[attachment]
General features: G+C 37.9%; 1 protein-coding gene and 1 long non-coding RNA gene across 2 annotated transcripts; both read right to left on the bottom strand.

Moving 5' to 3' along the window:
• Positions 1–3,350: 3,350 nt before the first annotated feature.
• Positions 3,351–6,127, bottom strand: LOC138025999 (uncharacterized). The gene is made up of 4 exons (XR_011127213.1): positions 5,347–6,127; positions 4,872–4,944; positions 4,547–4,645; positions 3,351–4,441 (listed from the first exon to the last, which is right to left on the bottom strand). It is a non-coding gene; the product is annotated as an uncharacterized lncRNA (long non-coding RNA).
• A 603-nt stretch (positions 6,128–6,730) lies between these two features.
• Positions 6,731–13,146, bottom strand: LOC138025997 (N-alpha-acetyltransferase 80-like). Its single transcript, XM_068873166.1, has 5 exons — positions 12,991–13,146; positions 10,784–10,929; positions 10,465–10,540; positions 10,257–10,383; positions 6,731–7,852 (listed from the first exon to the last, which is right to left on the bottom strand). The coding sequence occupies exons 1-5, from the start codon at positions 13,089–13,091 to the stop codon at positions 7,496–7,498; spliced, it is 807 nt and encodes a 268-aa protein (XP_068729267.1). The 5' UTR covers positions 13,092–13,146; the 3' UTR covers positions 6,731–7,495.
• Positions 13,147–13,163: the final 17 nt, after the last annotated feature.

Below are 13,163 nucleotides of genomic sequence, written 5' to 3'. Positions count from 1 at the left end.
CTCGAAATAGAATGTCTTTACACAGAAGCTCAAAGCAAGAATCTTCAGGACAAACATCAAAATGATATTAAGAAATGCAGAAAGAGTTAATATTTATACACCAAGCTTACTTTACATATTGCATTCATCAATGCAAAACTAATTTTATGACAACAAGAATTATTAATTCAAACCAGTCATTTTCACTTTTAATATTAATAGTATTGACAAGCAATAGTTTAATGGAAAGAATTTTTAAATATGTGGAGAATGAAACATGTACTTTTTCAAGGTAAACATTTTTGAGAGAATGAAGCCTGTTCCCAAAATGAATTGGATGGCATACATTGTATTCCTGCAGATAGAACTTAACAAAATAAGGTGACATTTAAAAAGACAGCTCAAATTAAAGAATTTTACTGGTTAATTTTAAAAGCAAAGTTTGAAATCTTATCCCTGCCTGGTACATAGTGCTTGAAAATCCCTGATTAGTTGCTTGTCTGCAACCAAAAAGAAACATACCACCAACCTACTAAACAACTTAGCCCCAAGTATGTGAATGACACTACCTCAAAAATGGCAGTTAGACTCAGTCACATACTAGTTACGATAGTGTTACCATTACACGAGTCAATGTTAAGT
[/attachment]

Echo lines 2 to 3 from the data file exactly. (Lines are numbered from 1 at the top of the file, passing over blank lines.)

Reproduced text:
Moving 5' to 3' along the window:
• Positions 1–3,350: 3,350 nt before the first annotated feature.